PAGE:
- Company has lowest analyst ranking among global peers
- Stock has fallen to a record low versus the Hang Seng Index
Cathay Pacific Airways Ltd. has collected an unwanted title.
Equity strategists have less enthusiasm for the carrier than any other member of the Bloomberg World Airlines Index, according to a ranking of analyst ratings. Cathay shares have tumbled 11 percent this month, falling to a record low versus Hong Kong’s Hang Seng Index on Aug. 22, as brokerages including Credit Suisse Group AG cut their recommendations on the stock.
Asia’s biggest international carrier posted an 82 percent drop in first-half net income as losses from fuel hedging mounted and passenger yields -- the amount earned by carrying a person per kilometer, and a key metric of profitability -- slumped to their lowest in seven years. Rising competition from Chinese airlines and capacity constraints at Hong Kong’s airport are denting the outlook for Cathay Pacific, according to UBS AG, the top forecaster for the stock over the past year.
Cathay Pacific’s passenger yield faces a "multi-year” decline, said Eric Lin, a Hong-Kong based analyst at UBS, who predicts the company’s shares will fall a further 3 percent in the next 12 months. "We turned very cautious on Hong Kong as a transit hub since the second half of last year.”
There are nine sell ratings on Hong Kong-based Cathay Pacific, eight neutral recommendations and two buys, according to analysts tracked by Bloomberg, giving it a score of 2.26 out of a maximum 5. That’s the lowest among the 27 companies on the Bloomberg World Airlines Index that have ratings. Delta Air Lines Inc. has the highest score of 4.73.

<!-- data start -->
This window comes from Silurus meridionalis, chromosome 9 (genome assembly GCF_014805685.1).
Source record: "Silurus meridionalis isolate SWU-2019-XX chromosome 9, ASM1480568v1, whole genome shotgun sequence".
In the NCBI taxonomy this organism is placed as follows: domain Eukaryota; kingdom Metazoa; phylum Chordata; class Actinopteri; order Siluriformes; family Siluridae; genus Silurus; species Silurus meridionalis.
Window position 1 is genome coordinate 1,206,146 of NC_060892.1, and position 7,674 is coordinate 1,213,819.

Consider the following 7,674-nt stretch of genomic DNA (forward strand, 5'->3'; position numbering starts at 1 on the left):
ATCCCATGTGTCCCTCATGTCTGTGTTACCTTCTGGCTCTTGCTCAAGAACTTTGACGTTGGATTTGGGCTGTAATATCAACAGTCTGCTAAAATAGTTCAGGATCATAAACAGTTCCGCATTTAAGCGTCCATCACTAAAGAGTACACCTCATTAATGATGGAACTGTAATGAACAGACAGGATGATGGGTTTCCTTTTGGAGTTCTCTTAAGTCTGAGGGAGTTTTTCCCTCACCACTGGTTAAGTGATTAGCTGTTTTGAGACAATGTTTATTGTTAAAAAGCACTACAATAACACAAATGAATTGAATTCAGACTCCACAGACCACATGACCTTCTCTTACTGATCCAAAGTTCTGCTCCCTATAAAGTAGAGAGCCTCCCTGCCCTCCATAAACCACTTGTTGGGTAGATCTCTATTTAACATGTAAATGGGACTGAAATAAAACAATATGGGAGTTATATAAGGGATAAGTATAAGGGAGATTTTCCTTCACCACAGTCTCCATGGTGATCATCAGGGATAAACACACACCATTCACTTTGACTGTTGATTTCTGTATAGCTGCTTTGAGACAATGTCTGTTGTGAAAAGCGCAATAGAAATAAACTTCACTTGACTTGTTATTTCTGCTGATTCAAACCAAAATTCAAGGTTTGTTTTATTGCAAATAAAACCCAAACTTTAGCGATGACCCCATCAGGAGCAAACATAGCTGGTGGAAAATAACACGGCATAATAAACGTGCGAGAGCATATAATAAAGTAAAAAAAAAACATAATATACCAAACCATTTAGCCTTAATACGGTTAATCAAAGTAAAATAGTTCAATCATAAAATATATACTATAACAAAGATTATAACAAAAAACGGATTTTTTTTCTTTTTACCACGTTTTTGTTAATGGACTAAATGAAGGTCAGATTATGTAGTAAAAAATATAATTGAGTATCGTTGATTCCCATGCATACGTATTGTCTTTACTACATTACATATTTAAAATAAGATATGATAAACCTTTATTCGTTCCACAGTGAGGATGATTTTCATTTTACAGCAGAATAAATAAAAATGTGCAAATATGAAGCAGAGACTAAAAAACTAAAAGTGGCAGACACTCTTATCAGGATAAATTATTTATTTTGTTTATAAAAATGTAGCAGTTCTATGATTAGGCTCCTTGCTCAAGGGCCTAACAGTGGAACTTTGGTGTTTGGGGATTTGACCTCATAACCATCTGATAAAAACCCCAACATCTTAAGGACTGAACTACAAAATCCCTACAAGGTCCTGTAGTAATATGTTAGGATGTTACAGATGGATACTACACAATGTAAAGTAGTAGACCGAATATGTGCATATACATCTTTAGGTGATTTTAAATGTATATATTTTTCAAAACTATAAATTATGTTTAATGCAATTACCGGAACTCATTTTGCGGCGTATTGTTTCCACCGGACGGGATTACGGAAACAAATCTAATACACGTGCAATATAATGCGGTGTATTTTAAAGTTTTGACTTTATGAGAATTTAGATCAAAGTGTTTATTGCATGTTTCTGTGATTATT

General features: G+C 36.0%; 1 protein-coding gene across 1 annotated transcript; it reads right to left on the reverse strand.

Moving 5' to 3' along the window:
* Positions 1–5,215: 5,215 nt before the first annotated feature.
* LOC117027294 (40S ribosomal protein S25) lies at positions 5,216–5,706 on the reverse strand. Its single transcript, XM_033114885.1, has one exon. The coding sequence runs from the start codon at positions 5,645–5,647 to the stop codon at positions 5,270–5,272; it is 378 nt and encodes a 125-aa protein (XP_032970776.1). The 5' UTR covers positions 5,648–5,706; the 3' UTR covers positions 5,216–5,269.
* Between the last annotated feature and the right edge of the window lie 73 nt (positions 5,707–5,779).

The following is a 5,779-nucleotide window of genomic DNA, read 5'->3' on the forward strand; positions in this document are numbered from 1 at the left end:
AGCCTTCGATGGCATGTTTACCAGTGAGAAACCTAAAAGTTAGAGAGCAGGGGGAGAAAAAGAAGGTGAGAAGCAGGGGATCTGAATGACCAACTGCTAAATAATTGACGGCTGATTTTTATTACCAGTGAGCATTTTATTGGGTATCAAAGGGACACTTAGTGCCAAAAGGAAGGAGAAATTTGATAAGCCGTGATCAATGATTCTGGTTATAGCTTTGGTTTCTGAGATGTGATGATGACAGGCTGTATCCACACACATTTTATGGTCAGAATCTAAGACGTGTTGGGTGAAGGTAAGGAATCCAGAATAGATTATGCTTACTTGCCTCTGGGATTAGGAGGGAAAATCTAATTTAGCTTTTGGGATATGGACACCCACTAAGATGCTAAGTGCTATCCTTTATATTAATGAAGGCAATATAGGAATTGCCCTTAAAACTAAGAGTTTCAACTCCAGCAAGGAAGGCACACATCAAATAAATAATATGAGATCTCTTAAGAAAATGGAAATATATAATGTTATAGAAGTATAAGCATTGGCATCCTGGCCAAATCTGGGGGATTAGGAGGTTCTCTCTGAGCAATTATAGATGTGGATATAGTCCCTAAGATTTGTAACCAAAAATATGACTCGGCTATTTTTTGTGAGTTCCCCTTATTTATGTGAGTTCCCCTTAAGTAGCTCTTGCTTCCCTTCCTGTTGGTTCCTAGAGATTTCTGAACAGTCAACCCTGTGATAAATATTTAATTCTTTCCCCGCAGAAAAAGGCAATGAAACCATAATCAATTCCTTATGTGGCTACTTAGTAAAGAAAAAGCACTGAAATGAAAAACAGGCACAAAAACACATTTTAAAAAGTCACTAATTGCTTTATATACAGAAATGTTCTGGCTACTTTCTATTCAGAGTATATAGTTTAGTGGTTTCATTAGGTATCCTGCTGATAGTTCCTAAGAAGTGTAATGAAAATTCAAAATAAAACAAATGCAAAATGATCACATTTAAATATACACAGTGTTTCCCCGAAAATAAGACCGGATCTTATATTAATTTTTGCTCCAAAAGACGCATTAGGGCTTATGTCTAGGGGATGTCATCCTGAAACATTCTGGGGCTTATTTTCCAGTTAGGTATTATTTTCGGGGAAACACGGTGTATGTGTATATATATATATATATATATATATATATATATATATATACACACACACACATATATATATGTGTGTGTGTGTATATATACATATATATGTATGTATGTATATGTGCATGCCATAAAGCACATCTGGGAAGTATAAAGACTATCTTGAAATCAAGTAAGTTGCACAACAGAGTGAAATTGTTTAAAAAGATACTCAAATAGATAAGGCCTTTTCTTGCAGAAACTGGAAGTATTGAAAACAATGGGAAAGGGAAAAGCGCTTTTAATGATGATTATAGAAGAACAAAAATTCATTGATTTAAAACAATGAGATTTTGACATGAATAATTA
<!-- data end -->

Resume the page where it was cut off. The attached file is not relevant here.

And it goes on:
Cathay Pacific shocked investors on Aug. 17 when it reported net income in the six months to June fell to HK$353 million ($46 million), compared with the HK$1.07 billion median estimate in a Bloomberg News survey of four analysts. The stock fell 12 percent in two days, their biggest loss since 2008. The shares dropped 0.4 percent on Tuesday, even as the Hang Seng Index climbed 0.9 percent.
Cathay Pacific declined to comment on its stock price and consensus rating. Hong Kong-based conglomerate Swire Pacific Ltd. is the largest shareholder with a 45 percent stake.
Passenger yields declined 10 percent to 54.3 Hong Kong cents as an economic slowdown in China hurt premium class demand and depressed corporate travel from Hong Kong to London and New York, according to Cathay Pacific. The carrier lost HK$4.49 billion from fuel hedges in the first half of the year.
“The earnings came as a surprise,” said Ajith Kom, a Singapore-based analyst at UOB Kay Hian Pte, who has a sell rating on Cathay Pacific and a 12-month target price of HK$10.6. Rising costs and falling passenger yields will continue to pressure the company’s earnings in the second half, he said.